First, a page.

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Abstract Detail

14 January, 2006 - 4:10 PM

Formaldehyde: A High Redshift Tracer of Pre-Starburst Molecular Gas?

Jeremy Darling (University of Colorado)

Formaldehyde (H2CO) has been observed in absorption against the cosmic microwave background (CMB) in dark clouds in the Galaxy, indicating an anti-inversion of level populations most likely induced by collisions with H2. In an extragalactic setting, H2CO may provide a unique tracer of the cold molecular ISM in pre-star-forming molecular clouds. Because the CMB scales as TCMB = 2.73 (1 + z) and lies behind every galaxy, the detectability of H2CO likely increases with redshift as (1 + z) and does not rely on the fortuitous alignment of flat- or inverted-spectrum continuum sources with molecular clouds that has traditionally frustrated cold molecular ISM studies. Since the "cooling'' of formaldehyde is collisional, line ratios can indicate molecular hydrogen density as well as excitation temperatures, providing new insight into the cold molecular gas input to star formation. ALMA can detect the Δ J = +/- 1 rotation transitions of H2CO to arbitrary redshift, both in emission and absorption, potentially providing redshifts for systems undetectable in CO or CII lines. Combined with cm-wave observations of H2CO Δ J = 0 rotation transitions, ALMA can characterize the physical state of the cold molecular ISM in galaxies from the present to the early universe.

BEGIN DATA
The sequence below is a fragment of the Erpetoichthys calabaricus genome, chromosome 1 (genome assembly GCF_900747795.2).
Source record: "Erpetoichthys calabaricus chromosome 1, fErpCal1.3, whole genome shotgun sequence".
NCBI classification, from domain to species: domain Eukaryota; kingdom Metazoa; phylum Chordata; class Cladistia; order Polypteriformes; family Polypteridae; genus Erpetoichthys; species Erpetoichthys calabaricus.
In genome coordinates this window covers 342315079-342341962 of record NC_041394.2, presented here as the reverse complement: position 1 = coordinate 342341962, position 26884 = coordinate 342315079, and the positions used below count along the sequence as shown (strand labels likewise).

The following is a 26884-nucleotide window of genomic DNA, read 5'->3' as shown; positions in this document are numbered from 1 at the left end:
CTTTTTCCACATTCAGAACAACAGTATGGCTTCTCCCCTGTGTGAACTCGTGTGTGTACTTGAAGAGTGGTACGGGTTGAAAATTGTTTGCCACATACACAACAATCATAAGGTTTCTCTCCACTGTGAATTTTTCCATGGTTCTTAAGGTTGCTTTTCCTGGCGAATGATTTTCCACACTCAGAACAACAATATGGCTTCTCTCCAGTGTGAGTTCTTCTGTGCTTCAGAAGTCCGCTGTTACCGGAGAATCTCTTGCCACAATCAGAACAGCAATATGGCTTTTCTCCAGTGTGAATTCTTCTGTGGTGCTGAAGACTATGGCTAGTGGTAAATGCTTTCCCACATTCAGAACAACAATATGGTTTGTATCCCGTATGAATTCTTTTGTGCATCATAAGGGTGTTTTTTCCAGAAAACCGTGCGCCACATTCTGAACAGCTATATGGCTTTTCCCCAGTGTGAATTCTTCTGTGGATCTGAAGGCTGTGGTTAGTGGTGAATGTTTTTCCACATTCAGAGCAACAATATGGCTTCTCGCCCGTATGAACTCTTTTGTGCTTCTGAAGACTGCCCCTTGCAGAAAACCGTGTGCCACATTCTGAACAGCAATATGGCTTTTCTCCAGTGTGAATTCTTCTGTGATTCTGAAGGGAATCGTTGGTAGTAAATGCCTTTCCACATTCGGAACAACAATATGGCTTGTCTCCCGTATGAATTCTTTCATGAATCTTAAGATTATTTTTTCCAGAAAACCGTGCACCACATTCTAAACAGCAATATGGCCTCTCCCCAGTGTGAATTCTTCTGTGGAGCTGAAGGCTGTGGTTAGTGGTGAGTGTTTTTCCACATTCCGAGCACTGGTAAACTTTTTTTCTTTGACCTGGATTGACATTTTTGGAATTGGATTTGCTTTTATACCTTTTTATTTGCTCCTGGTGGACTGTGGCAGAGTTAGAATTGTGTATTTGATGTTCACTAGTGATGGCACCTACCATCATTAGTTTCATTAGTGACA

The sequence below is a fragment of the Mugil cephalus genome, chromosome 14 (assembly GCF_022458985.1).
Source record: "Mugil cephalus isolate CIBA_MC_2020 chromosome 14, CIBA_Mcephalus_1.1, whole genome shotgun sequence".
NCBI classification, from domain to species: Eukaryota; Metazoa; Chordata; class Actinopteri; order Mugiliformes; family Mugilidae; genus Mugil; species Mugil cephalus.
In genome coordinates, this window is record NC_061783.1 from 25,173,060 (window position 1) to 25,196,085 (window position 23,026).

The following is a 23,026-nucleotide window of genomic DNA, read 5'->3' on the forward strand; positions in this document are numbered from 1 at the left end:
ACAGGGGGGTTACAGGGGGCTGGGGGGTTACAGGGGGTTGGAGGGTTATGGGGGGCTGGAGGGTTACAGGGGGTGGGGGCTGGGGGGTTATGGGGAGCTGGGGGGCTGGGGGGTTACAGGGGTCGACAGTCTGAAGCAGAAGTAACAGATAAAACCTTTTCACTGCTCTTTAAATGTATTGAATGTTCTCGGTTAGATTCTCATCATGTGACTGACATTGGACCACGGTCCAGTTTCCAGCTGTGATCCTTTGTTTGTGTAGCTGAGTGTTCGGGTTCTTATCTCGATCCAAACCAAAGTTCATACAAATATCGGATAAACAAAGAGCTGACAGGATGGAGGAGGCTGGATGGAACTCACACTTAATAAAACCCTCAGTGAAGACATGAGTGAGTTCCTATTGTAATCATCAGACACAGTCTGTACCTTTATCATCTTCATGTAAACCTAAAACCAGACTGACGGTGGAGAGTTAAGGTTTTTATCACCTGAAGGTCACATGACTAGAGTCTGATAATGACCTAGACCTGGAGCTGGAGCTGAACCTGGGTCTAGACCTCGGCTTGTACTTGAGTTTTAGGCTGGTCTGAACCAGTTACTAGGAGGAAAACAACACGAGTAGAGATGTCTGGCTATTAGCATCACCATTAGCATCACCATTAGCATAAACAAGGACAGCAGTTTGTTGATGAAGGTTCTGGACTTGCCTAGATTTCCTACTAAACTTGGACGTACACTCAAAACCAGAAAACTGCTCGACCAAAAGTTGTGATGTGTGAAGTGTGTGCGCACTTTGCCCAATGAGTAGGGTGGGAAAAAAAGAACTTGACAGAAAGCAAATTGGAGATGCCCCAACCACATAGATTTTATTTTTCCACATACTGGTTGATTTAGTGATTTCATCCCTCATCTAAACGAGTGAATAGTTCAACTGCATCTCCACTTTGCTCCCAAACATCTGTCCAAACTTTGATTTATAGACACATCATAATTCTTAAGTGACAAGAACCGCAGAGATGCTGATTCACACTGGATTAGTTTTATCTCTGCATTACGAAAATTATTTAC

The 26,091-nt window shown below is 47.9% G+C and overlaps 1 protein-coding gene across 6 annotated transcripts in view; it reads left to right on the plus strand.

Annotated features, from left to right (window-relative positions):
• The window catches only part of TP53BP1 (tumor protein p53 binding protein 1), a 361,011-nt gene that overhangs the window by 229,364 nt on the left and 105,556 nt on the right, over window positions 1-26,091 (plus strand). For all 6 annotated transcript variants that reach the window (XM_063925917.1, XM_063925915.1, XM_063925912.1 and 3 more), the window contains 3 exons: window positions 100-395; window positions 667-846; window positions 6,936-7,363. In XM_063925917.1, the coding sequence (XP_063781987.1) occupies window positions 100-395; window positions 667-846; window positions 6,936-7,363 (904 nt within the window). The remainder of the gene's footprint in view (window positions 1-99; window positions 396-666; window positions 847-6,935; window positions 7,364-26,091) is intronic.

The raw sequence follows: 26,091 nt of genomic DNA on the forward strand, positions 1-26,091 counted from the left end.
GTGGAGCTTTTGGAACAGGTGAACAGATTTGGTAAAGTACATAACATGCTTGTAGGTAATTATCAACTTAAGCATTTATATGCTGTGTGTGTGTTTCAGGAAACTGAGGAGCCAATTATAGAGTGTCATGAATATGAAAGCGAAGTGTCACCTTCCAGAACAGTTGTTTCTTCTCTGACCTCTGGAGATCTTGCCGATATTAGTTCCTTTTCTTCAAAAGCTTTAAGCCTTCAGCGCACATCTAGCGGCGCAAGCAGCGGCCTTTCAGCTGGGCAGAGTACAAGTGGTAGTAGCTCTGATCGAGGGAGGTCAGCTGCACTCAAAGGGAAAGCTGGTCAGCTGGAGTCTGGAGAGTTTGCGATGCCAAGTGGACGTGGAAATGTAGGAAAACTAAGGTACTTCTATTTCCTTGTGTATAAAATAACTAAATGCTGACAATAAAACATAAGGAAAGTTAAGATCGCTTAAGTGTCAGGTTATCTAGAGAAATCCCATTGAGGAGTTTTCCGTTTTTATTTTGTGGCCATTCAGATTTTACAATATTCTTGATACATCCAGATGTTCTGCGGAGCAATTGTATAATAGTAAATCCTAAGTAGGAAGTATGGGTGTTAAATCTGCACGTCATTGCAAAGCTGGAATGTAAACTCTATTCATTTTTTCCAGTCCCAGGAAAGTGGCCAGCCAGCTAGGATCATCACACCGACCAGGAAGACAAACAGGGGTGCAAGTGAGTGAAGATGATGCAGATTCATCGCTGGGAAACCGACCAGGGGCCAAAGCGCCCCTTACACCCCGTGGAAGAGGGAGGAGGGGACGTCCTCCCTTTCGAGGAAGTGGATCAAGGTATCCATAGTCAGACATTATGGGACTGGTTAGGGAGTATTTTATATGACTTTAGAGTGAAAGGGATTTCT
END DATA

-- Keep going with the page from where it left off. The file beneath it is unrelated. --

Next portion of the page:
Conference Photo by Jim Condon - Click to enlarge